Figures 14.18a, b, and c. Add mode behaves more naturally with linear blending via 32 bpc mode (a). To really sell the effect, however, requires the addition of a compound blur effect to the background (b). The combination is immediately more believable (c).
A final composition will, of course, often involve multiple fire elements as well as smoke (Figures 14.19a and b). As always, things go better in linear floating point.
Figures 14.19 a and b. The background plate was stock footage of a raging fire (a), but it wasn't raging quite enough. Layering extra raging inferno footage helped the opaque look of such intense fires to break through the overlaid extra layers of smoke (b). (Figure 14.19b courtesy ABC-TV.)
Provided that your camera is not moving too much, a 2D fire layer should read adequately well as being fully three-dimensional. If it's not looking believable in your scene, the problem is likely a lack of interactive light. As was stated above, fire tends to illuminate everything around it with a warm, flickering glow.
There are a few ways to add this. First of all, as you can see in Figure 14.20, your fire element may include a certain amount of glow that you can use. Raising Input Black when adjusting Levels tends to eliminate this glow, so that control is an effective way to dial the glow in and out.
Figure 14.20. Depending on the Levels settings applied to the source fire element (specifically Input White and Black on the RGB and Red channels), you can end up with a lot of extra glow or omit the glow entirely.
For a shot featuring a character or object that reflects firelight, there's no need to go crazy projecting fire onto the subject. In many cases, it is enough to create some flickering in the character's own luminance values, for example by wiggling the Input White value at a low frequency in Levels (Individual Controls).
Note, however, that this glow isn't anything particularly unique or special; you can re-create it either via a heavily blurred duplicate of the source fire or using a masked and heavily feathered orange solid, with perhaps a slight amount of wiggle added to the glow opacity to cause a bit of interactive flickering.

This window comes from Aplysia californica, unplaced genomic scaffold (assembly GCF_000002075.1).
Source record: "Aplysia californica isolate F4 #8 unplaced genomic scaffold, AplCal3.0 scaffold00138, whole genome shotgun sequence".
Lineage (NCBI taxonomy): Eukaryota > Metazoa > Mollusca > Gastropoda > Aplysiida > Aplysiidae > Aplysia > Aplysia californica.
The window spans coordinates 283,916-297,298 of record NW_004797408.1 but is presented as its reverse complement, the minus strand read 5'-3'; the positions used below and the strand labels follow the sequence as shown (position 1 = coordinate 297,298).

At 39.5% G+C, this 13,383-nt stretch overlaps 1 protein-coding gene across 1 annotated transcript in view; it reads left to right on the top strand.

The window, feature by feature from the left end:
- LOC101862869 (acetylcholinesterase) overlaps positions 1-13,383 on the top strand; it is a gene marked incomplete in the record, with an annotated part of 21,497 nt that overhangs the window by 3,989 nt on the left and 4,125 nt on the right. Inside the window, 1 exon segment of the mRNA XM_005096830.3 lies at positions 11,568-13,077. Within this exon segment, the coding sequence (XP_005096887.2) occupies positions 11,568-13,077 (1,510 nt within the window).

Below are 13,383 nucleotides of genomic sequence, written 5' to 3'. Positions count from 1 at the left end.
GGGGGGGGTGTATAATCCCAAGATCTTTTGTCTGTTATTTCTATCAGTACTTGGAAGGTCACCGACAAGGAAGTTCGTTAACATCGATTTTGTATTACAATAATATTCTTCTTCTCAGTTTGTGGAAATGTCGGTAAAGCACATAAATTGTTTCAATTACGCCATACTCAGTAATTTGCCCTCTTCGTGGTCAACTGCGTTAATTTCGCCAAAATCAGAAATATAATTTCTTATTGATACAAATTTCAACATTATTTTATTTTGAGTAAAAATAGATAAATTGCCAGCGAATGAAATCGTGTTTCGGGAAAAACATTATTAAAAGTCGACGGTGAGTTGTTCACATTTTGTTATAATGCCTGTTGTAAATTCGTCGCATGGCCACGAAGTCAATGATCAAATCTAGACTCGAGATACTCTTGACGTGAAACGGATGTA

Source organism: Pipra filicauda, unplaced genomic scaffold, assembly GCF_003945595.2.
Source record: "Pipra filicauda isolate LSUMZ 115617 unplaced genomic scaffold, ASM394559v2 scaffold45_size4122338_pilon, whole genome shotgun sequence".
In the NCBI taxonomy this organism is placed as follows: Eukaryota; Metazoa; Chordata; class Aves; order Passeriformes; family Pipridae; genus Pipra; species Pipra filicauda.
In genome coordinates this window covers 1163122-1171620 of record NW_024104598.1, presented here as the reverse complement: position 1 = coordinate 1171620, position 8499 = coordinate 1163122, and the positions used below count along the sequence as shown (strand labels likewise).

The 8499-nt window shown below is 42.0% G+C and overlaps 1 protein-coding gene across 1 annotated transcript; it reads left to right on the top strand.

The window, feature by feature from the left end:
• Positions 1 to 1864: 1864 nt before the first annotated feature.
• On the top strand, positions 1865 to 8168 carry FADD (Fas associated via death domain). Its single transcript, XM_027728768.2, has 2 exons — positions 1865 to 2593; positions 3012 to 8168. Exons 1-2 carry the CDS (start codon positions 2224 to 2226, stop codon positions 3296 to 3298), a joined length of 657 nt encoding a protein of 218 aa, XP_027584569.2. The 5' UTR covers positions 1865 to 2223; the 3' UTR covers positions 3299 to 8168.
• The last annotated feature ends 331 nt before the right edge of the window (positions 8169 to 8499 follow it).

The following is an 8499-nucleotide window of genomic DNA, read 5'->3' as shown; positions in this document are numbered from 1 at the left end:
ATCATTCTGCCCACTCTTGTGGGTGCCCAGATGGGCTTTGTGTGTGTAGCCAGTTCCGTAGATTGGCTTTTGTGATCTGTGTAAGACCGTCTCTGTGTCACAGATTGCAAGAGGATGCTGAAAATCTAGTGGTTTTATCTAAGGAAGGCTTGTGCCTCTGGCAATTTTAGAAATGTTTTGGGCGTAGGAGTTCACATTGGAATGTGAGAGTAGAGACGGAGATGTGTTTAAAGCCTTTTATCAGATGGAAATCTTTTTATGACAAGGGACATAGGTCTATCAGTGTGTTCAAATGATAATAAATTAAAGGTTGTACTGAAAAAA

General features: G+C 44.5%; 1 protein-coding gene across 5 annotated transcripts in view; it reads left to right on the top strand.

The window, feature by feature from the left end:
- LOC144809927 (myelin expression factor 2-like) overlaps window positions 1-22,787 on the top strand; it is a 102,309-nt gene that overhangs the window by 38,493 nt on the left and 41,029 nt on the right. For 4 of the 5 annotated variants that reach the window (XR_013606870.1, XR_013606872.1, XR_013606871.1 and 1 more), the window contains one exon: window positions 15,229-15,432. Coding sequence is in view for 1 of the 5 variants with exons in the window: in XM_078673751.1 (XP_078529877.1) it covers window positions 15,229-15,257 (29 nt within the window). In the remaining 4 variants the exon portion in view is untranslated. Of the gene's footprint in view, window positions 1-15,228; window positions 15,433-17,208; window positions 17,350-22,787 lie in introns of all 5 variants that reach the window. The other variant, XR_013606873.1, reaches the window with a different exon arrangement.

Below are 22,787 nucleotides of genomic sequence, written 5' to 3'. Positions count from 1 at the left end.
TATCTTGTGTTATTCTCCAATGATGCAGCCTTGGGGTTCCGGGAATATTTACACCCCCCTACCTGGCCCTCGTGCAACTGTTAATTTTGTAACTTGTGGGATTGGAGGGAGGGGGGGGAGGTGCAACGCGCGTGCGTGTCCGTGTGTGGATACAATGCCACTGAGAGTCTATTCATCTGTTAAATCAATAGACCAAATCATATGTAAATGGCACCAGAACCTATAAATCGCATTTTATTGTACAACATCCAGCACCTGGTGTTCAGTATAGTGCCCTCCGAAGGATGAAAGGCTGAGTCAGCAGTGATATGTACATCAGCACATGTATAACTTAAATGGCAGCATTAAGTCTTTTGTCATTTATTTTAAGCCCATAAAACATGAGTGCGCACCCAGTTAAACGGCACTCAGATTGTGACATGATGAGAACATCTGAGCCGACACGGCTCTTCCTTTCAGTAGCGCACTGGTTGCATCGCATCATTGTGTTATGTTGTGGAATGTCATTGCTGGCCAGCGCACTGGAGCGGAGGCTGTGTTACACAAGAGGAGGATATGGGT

Into the Third Dimension (and Beyond!)
You can pull off the illusion of fully three-dimensional fire, especially if the camera is moving around in 3D space, directly in After Effects. I was frankly surprised at how well this worked in the shot featured in Figures 14.21a, b, and c.
Figures 14.21 a, b, and c. Before-and-after sequential stills of a flyover shot. Because of the angle of the aerial camera, the shot required 3D motion tracking, originally done using 2D3's Boujou. (Images courtesy ABC-TV.)
As shown, the background plate is an aerial flyby of a forest. Because of the change in altitude and perspective, this shot clearly required 3D tracking (touched upon at the end of Chapter 8, "Effective Motion Tracking"). The keys to making this shot look fully dimensional were to break up the source fire elements into discrete chunks and to stagger those in 3D space so that as the plane rose above them, their relationship and parallax changed (Figure 14.22).
Figure 14.22. A top view of the 3D motion-tracked camera from Figure 14.21b panning past one set of fires (of which the final composition had half a dozen). The pink layers contain fire elements, the gray layers smoke.
It is easy to get away with any individual fire element being 2D in this case. Because fire changes its shape constantly, there is nothing to give away its two-dimensionality. Borders of individual fire elements can freely overlap without being distracting, so it doesn't look cut out. The eye sees evidence of parallax between a couple dozen fire elements, and does not think to question that any individual one of them looks too flat. The smoke elements were handled in a similar way, organized along overlapping planes. As I mentioned in the previous chapter, smoke's translucency aids the illusion that overlapping smoke layers have dimensional depth.